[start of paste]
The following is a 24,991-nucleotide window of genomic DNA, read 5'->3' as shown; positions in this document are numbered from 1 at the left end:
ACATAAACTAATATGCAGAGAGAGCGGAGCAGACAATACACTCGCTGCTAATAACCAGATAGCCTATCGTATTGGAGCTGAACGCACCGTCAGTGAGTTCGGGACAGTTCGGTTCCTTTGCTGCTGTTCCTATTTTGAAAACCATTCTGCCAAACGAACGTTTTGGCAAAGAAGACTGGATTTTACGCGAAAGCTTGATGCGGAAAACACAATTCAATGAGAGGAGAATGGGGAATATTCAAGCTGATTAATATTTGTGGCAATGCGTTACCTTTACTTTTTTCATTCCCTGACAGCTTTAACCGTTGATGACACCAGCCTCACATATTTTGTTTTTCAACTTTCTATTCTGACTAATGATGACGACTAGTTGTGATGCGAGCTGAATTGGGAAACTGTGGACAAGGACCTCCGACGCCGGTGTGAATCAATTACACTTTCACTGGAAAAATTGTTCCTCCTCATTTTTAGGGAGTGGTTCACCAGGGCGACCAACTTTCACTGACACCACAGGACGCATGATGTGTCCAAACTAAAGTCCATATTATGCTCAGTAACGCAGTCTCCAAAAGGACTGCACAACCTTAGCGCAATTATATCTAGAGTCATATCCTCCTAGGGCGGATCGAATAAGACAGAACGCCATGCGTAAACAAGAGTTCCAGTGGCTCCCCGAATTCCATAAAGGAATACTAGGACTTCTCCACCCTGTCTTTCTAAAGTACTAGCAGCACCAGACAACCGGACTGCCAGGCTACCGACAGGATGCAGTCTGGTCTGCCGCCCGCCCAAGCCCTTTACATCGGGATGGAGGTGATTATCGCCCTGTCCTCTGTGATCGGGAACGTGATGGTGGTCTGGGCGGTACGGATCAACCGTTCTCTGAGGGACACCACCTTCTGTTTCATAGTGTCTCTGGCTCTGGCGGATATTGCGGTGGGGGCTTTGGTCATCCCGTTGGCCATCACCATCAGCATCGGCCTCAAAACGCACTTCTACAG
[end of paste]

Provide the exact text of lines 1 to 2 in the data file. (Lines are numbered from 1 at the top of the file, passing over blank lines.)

The following is a 24,991-nucleotide window of genomic DNA, read 5'->3' as shown; positions in this document are numbered from 1 at the left end:
ACATAAACTAATATGCAGAGAGAGCGGAGCAGACAATACACTCGCTGCTAATAACCAGATAGCCTATCGTATTGGAGCTGAACGCACCGTCAGTGAGTTCGGGACAGTTCGGTTCCTTTGCTGCTGTTCCTATTTTGAAAACCATTCTGCCAAACGAACGTTTTGGCAAAGAAGACTGGATTTTACGCGAAAGCTTGATGCGGAAAACACAATTCAATGAGAGGAGAATGGGGAATATTCAAGCTGATTAATATTTGTGGCAATGCGTTACCTTTACTTTTTTCATTCCCTGACAGCTTTAACCGTTGATGACACCAGCCTCACATATTTTGTTTTTCAACTTTCTATTCTGACTAATGATGACGACTAGTTGTGATGCGAGCTGAATTGGGAAACTGTGGACAAGGACCTCCGACGCCGGTGTGAATCAATTACACTTTCACTGGAAAAATTGTTCCTCCTCATTTTTAGGGAGTGGTTCACCAGGGCGACCAACTTTCACTGACACCACAGGACGCATGATGTGTCCAAACTAAAGTCCATATTATGCTCAGTAACGCAGTCTCCAAAAGGACTGCACAACCTTAGCGCAATTATATCTAGAGTCATATCCTCCTAGGGCGGATCGAATAAGACAGAACGCCATGCGTAAACAAGAGTTCCAGTGGCTCCCCGAATTCCATAAAGGAATACTAGGACTTCTCCACCCTGTCTTTCTAAAGTACTAGCAGCACCAGACAACCGGACTGCCAGGCTACCGACAGGATGCAGTCTGGTCTGCCGCCCGCCCAAGCCCTTTACATCGGGATGGAGGTGATTATCGCCCTGTCCTCTGTGATCGGGAACGTGATGGTGGTCTGGGCGGTACGGATCAACCGTTCTCTGAGGGACACCACCTTCTGTTTCATAGTGTCTCTGGCTCTGGCGGATATTGCGGTGGGGGCTTTGGTCATCCCGTTGGCCATCACCATCAGCATCGGCCTCAAAACGCACTTCTACAG